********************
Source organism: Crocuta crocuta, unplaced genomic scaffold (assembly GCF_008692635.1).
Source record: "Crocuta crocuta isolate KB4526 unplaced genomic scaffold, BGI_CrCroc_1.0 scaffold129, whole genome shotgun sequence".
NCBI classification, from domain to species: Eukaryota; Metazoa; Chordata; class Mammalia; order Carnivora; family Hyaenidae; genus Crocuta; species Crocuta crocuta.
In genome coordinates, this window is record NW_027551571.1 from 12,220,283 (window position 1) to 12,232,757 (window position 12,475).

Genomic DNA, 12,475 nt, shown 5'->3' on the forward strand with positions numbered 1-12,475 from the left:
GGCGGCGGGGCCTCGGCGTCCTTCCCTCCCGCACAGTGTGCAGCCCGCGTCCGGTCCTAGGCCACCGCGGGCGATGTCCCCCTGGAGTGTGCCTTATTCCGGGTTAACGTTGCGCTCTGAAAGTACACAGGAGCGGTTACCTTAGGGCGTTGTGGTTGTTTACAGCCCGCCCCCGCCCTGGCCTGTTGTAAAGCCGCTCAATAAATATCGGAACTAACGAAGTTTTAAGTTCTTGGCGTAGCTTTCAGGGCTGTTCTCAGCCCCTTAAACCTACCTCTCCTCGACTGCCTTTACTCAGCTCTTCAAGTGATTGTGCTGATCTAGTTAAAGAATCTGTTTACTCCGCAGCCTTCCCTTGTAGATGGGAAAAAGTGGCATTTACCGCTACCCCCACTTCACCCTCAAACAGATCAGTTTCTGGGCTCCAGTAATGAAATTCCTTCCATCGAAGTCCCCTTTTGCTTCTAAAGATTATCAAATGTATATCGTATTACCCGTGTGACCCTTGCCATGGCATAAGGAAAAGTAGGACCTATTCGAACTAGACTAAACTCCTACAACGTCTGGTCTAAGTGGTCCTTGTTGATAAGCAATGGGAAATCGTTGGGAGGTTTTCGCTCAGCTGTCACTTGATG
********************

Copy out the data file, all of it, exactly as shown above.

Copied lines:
Source organism: Crocuta crocuta, unplaced genomic scaffold (assembly GCF_008692635.1).
Source record: "Crocuta crocuta isolate KB4526 unplaced genomic scaffold, BGI_CrCroc_1.0 scaffold129, whole genome shotgun sequence".
NCBI classification, from domain to species: Eukaryota; Metazoa; Chordata; class Mammalia; order Carnivora; family Hyaenidae; genus Crocuta; species Crocuta crocuta.
In genome coordinates, this window is record NW_027551571.1 from 12,220,283 (window position 1) to 12,232,757 (window position 12,475).

Genomic DNA, 12,475 nt, shown 5'->3' on the forward strand with positions numbered 1-12,475 from the left:
GGCGGCGGGGCCTCGGCGTCCTTCCCTCCCGCACAGTGTGCAGCCCGCGTCCGGTCCTAGGCCACCGCGGGCGATGTCCCCCTGGAGTGTGCCTTATTCCGGGTTAACGTTGCGCTCTGAAAGTACACAGGAGCGGTTACCTTAGGGCGTTGTGGTTGTTTACAGCCCGCCCCCGCCCTGGCCTGTTGTAAAGCCGCTCAATAAATATCGGAACTAACGAAGTTTTAAGTTCTTGGCGTAGCTTTCAGGGCTGTTCTCAGCCCCTTAAACCTACCTCTCCTCGACTGCCTTTACTCAGCTCTTCAAGTGATTGTGCTGATCTAGTTAAAGAATCTGTTTACTCCGCAGCCTTCCCTTGTAGATGGGAAAAAGTGGCATTTACCGCTACCCCCACTTCACCCTCAAACAGATCAGTTTCTGGGCTCCAGTAATGAAATTCCTTCCATCGAAGTCCCCTTTTGCTTCTAAAGATTATCAAATGTATATCGTATTACCCGTGTGACCCTTGCCATGGCATAAGGAAAAGTAGGACCTATTCGAACTAGACTAAACTCCTACAACGTCTGGTCTAAGTGGTCCTTGTTGATAAGCAATGGGAAATCGTTGGGAGGTTTTCGCTCAGCTGTCACTTGATG